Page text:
It’s exactly two decades since I had my first, startling encounter with an extraordinary singer who’s thrilled and moved me like few others over the intervening years: back in 2003, a baby-faced Argentinian countertenor by the name of Franco Fagioli stormed to victory at the Neue Stimmen Competition in a bravura performance that revealed a voice of remarkable power, agility and range. An album of Handel and Mozart (now alas deleted) followed hard upon, and Fagioli’s debut recording for Pentatone today is dedicated to the latter composer.

Fagioli’s journey as a singer actually began with Mozart, in his native town of San Miguel de Tucumán. At the tender age of eleven (when his major passion was the piano), he was plucked from a local choir to sing First Boy in Die Zauberflöte – and as he told me when we met via video-call last month, it was an experience which changed his life. Mozart occupied a central place in his repertoire from the early stages of his adult vocal training, at a time when countertenors weren’t generally associated with his music – but as Anime Immortali reminds us, several of the composer’s operatic roles and major sacred works were actually written for castrati rather than for female singers (to whom they’re almost always allocated today).

Fagioli opens with La finta giardiniera’s Ramiro (created by the soprano castrato Tommaso Consoli), a role which he’s not yet sung on stage, and on the evidence here I’m crossing my fingers that some kindly casting-director remedies that in the coming seasons: he captures the lovelorn young man’s nervy, volatile energy to perfection, and technically it fits him like a particularly well-made glove. This is a singer who never rests on his laurels, and there’s none of the unease around the top of the stave that was occasionally evident when he sang Idamante in Covent Garden’s Idomeneo back in 2014 – here and in the two arias from La clemenza di Tito which crop up later on, that tricky area of the voice now sounds like a real sweet spot.

His approach to vocal fireworks, too, is unfailingly intelligent and stylistically aware: rather than emphasising register-changes with dramatic dives into chest voice (as he does to great effect in Baroque repertoire), he ensures that everything’s elegantly integrated, and the many coloratura passages are executed with an easy fluidity that contrasts strongly with the more aspirated style which he employs with Porpora, Handel et al.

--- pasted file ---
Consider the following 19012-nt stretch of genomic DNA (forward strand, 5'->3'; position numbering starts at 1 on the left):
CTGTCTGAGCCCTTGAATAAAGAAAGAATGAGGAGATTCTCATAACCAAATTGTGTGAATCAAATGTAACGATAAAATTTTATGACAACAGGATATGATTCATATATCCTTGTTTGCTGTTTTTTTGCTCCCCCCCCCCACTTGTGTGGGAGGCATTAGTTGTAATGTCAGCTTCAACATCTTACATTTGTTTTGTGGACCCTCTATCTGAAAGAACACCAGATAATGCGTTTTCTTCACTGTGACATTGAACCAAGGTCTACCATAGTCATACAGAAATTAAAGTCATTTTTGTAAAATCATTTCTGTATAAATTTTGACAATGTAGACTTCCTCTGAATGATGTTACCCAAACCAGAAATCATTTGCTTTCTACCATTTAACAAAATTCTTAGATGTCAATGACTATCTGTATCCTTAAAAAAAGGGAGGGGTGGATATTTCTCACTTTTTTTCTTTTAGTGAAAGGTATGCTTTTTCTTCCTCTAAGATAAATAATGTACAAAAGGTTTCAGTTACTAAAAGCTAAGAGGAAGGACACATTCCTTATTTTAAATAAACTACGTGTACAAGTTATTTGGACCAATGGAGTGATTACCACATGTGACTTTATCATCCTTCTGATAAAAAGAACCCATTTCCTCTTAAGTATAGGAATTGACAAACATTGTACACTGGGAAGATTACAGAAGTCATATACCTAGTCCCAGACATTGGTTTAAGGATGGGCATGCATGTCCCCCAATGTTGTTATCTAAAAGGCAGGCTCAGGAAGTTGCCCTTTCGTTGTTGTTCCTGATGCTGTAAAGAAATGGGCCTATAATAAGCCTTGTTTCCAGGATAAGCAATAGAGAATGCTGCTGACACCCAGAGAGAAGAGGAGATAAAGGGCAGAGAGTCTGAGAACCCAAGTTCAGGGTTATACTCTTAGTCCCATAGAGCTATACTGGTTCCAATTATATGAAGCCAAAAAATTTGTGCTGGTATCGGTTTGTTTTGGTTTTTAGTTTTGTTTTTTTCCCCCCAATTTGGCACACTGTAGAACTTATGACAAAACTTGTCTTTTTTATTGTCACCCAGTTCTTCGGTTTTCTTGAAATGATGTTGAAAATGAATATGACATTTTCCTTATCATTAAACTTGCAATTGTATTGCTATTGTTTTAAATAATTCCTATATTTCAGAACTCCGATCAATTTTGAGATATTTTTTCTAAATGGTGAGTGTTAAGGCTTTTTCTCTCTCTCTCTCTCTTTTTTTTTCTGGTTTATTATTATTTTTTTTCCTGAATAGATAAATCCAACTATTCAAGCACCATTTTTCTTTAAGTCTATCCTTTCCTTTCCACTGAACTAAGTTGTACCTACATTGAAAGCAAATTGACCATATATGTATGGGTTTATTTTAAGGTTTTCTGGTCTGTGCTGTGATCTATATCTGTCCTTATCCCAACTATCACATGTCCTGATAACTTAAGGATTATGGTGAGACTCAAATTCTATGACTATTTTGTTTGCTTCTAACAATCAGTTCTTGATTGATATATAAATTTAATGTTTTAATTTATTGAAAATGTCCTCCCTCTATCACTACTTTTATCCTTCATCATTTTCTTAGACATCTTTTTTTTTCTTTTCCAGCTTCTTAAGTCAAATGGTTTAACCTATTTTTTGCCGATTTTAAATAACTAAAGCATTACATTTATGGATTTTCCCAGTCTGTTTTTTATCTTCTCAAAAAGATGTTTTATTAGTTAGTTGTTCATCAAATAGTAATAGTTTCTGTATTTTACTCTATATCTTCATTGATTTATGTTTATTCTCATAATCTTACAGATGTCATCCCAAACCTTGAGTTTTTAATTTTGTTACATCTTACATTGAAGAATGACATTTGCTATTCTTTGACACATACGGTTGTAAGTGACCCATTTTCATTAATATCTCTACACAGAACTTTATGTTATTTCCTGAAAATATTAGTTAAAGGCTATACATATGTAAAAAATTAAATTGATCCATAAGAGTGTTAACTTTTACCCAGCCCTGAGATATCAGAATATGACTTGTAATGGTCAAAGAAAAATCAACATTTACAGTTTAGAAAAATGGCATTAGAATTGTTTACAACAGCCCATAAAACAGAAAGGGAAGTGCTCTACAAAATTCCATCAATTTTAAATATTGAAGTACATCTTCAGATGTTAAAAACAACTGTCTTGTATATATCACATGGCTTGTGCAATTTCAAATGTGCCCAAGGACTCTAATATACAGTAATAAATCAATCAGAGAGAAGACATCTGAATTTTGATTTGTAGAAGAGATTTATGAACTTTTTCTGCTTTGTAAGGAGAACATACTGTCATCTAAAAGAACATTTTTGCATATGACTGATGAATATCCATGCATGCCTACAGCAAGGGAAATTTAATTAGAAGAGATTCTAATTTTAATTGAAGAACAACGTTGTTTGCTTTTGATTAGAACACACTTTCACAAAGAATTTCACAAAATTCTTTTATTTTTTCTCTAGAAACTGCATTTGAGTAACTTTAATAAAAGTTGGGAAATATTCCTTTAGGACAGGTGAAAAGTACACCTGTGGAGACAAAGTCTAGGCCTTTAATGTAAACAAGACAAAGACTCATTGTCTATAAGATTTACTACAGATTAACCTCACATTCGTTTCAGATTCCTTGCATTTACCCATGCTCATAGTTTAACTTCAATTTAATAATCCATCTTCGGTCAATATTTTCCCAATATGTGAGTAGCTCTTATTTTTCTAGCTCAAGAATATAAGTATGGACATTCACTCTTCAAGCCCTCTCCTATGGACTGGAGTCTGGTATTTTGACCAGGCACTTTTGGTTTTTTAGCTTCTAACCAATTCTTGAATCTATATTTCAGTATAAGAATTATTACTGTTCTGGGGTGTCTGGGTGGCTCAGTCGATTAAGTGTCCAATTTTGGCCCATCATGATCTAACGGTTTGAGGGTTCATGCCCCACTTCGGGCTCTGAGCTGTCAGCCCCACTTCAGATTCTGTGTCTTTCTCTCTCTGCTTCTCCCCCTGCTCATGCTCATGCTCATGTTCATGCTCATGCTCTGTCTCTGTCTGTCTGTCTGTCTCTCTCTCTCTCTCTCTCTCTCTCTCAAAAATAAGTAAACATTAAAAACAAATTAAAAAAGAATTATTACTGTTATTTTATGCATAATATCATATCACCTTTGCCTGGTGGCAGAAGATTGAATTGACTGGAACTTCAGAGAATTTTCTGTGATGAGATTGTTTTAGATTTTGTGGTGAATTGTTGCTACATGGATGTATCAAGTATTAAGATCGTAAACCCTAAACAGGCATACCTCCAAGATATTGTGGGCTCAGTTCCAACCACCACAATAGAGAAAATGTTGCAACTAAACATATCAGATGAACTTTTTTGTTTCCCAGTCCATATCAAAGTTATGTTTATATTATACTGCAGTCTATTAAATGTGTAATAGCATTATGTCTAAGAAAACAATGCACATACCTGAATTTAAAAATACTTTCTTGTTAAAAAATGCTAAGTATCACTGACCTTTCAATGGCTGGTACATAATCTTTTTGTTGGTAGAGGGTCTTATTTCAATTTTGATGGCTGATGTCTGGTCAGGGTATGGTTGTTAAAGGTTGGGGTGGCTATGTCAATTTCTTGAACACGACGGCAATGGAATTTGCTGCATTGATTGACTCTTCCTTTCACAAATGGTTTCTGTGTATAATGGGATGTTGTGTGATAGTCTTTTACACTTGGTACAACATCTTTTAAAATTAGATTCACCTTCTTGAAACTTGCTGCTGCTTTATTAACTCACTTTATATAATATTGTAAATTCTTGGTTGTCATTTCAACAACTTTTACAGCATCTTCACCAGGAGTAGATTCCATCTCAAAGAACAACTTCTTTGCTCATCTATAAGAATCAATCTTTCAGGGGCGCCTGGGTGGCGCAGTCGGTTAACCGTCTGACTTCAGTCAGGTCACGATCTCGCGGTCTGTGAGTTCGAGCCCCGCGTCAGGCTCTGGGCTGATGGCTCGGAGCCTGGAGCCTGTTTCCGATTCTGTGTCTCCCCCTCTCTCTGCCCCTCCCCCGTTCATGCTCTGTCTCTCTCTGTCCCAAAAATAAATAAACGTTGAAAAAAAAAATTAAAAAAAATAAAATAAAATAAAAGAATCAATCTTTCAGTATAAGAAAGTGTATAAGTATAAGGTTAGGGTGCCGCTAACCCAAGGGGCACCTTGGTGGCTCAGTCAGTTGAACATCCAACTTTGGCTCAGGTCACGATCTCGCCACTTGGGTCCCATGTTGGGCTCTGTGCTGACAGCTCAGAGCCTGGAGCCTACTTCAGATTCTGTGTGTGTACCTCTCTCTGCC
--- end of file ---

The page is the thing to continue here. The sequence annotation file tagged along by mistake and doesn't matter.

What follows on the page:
All of this is an especial pleasure in Cecilio’s ‘Ah se a morir mi chiama’ from Lucio Silla and in the aria from Davide penitente which Mozart recycled from the ‘Laudamus te’ in his Mass in C minor, written two years previously. There’s a new steadiness to the voice here as well, particularly on the long sustained high notes, where there’s no trace of pressure or the rapid, Bartoli-ish vibrato which has become something of a trademark in his performances of Baroque repertoire.

The plum track for me, though, is Sesto’s sublime ‘Parto, parto’ from Tito: Fagioli sang the role to much acclaim in Nancy around a decade ago, and it’s evident that this is music he’s lived with for some time. The opening section is taken at an expansive tempo which would strike fear into the hearts of many a mezzo, and his phenomenal breath-control allows him to sculpt those long phrases with a tender loving care that would surely melt the heart of the stoniest Vitellia. (Special mention here for the clarinettist Markus Niederhauser, who mirrors Fagioli’s every nuance with real eloquence – though the playing of the Kammerorchester Basel throughout is every bit as dramatically engaged as Fagioli himself, who directs the ensemble in collaboration with leader Daniel Bard).

The motet Exsultate, jubilate, written for the soprano castrato Venanzio Rauzzini, rounds off the album in fine style, with Fagioli exulting in the nimble coloratura, finding some gorgeous colours in the central slow movement and cresting the final high C with insouciant ease. In our recent interview he expressed his gratitude to the early teacher who informed him that he was ‘a showman and a fine musician, but not yet a singer’ – twenty years on, there’s no doubt he’s all three.